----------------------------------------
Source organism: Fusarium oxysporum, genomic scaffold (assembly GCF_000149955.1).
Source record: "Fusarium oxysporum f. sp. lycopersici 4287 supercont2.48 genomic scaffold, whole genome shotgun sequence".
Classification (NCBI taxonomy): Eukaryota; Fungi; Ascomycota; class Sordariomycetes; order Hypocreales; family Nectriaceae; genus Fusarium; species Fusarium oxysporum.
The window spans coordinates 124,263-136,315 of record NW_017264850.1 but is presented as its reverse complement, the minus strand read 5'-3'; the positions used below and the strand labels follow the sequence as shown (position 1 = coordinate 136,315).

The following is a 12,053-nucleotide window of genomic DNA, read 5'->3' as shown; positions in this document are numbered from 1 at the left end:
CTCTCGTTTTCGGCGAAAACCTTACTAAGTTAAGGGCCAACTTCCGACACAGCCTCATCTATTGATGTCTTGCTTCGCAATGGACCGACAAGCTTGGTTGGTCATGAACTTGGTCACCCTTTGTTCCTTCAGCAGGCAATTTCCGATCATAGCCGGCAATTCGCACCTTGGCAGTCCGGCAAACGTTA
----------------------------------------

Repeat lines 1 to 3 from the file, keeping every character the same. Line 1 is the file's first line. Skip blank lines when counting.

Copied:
Source organism: Fusarium oxysporum, genomic scaffold (assembly GCF_000149955.1).
Source record: "Fusarium oxysporum f. sp. lycopersici 4287 supercont2.48 genomic scaffold, whole genome shotgun sequence".
Classification (NCBI taxonomy): Eukaryota; Fungi; Ascomycota; class Sordariomycetes; order Hypocreales; family Nectriaceae; genus Fusarium; species Fusarium oxysporum.